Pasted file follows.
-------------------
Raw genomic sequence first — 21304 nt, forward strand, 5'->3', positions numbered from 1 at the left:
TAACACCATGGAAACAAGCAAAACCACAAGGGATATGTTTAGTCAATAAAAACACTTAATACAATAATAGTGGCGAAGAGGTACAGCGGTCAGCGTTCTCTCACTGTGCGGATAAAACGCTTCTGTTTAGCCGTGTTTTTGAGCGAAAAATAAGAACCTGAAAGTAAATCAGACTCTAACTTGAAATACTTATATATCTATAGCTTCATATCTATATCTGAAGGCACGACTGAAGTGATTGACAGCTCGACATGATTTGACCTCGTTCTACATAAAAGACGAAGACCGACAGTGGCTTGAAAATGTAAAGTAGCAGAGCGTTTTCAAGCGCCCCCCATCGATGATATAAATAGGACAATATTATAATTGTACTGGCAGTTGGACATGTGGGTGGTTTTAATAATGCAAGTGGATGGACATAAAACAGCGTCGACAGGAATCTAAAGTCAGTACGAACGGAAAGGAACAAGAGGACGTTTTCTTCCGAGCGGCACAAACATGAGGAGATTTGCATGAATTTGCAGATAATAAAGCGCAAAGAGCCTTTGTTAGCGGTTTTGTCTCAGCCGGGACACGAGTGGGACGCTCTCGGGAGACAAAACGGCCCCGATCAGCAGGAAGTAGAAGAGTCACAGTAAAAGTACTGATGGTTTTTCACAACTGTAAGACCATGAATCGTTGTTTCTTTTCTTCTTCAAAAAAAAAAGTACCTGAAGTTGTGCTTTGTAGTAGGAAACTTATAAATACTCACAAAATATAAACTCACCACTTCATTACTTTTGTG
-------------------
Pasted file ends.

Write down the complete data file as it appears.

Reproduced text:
Raw genomic sequence first — 21304 nt, forward strand, 5'->3', positions numbered from 1 at the left:
TAACACCATGGAAACAAGCAAAACCACAAGGGATATGTTTAGTCAATAAAAACACTTAATACAATAATAGTGGCGAAGAGGTACAGCGGTCAGCGTTCTCTCACTGTGCGGATAAAACGCTTCTGTTTAGCCGTGTTTTTGAGCGAAAAATAAGAACCTGAAAGTAAATCAGACTCTAACTTGAAATACTTATATATCTATAGCTTCATATCTATATCTGAAGGCACGACTGAAGTGATTGACAGCTCGACATGATTTGACCTCGTTCTACATAAAAGACGAAGACCGACAGTGGCTTGAAAATGTAAAGTAGCAGAGCGTTTTCAAGCGCCCCCCATCGATGATATAAATAGGACAATATTATAATTGTACTGGCAGTTGGACATGTGGGTGGTTTTAATAATGCAAGTGGATGGACATAAAACAGCGTCGACAGGAATCTAAAGTCAGTACGAACGGAAAGGAACAAGAGGACGTTTTCTTCCGAGCGGCACAAACATGAGGAGATTTGCATGAATTTGCAGATAATAAAGCGCAAAGAGCCTTTGTTAGCGGTTTTGTCTCAGCCGGGACACGAGTGGGACGCTCTCGGGAGACAAAACGGCCCCGATCAGCAGGAAGTAGAAGAGTCACAGTAAAAGTACTGATGGTTTTTCACAACTGTAAGACCATGAATCGTTGTTTCTTTTCTTCTTCAAAAAAAAAAGTACCTGAAGTTGTGCTTTGTAGTAGGAAACTTATAAATACTCACAAAATATAAACTCACCACTTCATTACTTTTGTG